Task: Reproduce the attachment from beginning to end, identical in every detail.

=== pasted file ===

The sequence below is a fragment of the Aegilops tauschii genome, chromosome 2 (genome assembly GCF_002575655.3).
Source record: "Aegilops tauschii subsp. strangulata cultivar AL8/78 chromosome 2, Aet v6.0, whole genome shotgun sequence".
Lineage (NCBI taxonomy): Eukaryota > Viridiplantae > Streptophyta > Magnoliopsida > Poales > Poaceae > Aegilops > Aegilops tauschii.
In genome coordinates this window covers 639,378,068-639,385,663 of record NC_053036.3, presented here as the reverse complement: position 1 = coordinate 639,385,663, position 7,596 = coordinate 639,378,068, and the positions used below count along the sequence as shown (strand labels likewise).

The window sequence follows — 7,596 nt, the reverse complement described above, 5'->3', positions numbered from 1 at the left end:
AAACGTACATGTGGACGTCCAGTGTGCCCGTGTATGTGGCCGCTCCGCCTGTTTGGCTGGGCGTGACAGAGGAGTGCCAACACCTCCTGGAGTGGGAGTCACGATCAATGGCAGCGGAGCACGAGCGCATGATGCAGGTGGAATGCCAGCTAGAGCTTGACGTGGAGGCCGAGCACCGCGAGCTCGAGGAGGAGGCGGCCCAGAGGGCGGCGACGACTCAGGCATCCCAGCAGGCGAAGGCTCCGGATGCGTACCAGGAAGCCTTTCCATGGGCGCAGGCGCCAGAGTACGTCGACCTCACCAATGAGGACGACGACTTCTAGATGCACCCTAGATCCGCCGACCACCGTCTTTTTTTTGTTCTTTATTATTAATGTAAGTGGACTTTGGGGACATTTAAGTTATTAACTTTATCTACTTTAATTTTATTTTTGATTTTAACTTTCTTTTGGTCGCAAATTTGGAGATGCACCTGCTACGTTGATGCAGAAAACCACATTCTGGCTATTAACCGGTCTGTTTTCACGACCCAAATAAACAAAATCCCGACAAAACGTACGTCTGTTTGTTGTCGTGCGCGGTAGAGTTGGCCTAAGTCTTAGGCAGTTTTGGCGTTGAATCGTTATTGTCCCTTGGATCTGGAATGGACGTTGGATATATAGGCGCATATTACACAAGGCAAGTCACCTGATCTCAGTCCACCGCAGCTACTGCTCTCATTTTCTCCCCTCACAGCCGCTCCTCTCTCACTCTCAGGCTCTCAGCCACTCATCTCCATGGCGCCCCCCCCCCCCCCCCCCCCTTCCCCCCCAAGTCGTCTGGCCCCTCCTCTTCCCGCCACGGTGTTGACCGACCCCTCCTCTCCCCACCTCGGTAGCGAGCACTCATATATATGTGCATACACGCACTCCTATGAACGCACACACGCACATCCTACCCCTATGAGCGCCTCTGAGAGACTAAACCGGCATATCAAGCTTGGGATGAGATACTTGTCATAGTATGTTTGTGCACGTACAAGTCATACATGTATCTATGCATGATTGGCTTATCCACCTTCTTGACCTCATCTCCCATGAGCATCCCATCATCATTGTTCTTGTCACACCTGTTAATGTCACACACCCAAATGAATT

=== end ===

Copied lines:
The sequence below is a fragment of the Aegilops tauschii genome, chromosome 2 (genome assembly GCF_002575655.3).
Source record: "Aegilops tauschii subsp. strangulata cultivar AL8/78 chromosome 2, Aet v6.0, whole genome shotgun sequence".
Lineage (NCBI taxonomy): Eukaryota > Viridiplantae > Streptophyta > Magnoliopsida > Poales > Poaceae > Aegilops > Aegilops tauschii.
In genome coordinates this window covers 639,378,068-639,385,663 of record NC_053036.3, presented here as the reverse complement: position 1 = coordinate 639,385,663, position 7,596 = coordinate 639,378,068, and the positions used below count along the sequence as shown (strand labels likewise).

The window sequence follows — 7,596 nt, the reverse complement described above, 5'->3', positions numbered from 1 at the left end:
AAACGTACATGTGGACGTCCAGTGTGCCCGTGTATGTGGCCGCTCCGCCTGTTTGGCTGGGCGTGACAGAGGAGTGCCAACACCTCCTGGAGTGGGAGTCACGATCAATGGCAGCGGAGCACGAGCGCATGATGCAGGTGGAATGCCAGCTAGAGCTTGACGTGGAGGCCGAGCACCGCGAGCTCGAGGAGGAGGCGGCCCAGAGGGCGGCGACGACTCAGGCATCCCAGCAGGCGAAGGCTCCGGATGCGTACCAGGAAGCCTTTCCATGGGCGCAGGCGCCAGAGTACGTCGACCTCACCAATGAGGACGACGACTTCTAGATGCACCCTAGATCCGCCGACCACCGTCTTTTTTTTGTTCTTTATTATTAATGTAAGTGGACTTTGGGGACATTTAAGTTATTAACTTTATCTACTTTAATTTTATTTTTGATTTTAACTTTCTTTTGGTCGCAAATTTGGAGATGCACCTGCTACGTTGATGCAGAAAACCACATTCTGGCTATTAACCGGTCTGTTTTCACGACCCAAATAAACAAAATCCCGACAAAACGTACGTCTGTTTGTTGTCGTGCGCGGTAGAGTTGGCCTAAGTCTTAGGCAGTTTTGGCGTTGAATCGTTATTGTCCCTTGGATCTGGAATGGACGTTGGATATATAGGCGCATATTACACAAGGCAAGTCACCTGATCTCAGTCCACCGCAGCTACTGCTCTCATTTTCTCCCCTCACAGCCGCTCCTCTCTCACTCTCAGGCTCTCAGCCACTCATCTCCATGGCGCCCCCCCCCCCCCCCCCCCCTTCCCCCCCAAGTCGTCTGGCCCCTCCTCTTCCCGCCACGGTGTTGACCGACCCCTCCTCTCCCCACCTCGGTAGCGAGCACTCATATATATGTGCATACACGCACTCCTATGAACGCACACACGCACATCCTACCCCTATGAGCGCCTCTGAGAGACTAAACCGGCATATCAAGCTTGGGATGAGATACTTGTCATAGTATGTTTGTGCACGTACAAGTCATACATGTATCTATGCATGATTGGCTTATCCACCTTCTTGACCTCATCTCCCATGAGCATCCCATCATCATTGTTCTTGTCACACCTGTTAATGTCACACACCCAAATGAATT